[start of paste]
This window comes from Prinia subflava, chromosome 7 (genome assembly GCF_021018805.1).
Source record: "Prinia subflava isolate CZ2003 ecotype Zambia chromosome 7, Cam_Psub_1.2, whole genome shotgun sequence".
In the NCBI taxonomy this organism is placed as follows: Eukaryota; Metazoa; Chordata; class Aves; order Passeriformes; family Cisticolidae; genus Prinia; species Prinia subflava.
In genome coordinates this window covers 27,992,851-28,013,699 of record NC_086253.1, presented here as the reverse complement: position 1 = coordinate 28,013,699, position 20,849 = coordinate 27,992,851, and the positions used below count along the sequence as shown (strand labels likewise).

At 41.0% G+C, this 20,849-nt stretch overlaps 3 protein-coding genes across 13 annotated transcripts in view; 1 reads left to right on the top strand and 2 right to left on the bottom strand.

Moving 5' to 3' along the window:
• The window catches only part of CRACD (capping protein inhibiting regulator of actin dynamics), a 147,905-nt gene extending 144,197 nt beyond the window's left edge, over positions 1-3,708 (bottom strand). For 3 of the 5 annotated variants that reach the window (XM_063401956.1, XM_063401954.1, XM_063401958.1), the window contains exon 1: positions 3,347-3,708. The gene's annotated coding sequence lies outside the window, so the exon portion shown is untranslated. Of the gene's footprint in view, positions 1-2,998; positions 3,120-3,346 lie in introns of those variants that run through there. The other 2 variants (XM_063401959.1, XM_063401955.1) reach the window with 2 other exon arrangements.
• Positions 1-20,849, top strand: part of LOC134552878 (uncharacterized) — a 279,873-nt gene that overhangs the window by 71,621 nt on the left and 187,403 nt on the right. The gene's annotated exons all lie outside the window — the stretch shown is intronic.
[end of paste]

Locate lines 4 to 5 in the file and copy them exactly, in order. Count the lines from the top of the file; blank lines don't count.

In genome coordinates this window covers 27,992,851-28,013,699 of record NC_086253.1, presented here as the reverse complement: position 1 = coordinate 28,013,699, position 20,849 = coordinate 27,992,851, and the positions used below count along the sequence as shown (strand labels likewise).

At 41.0% G+C, this 20,849-nt stretch overlaps 3 protein-coding genes across 13 annotated transcripts in view; 1 reads left to right on the top strand and 2 right to left on the bottom strand.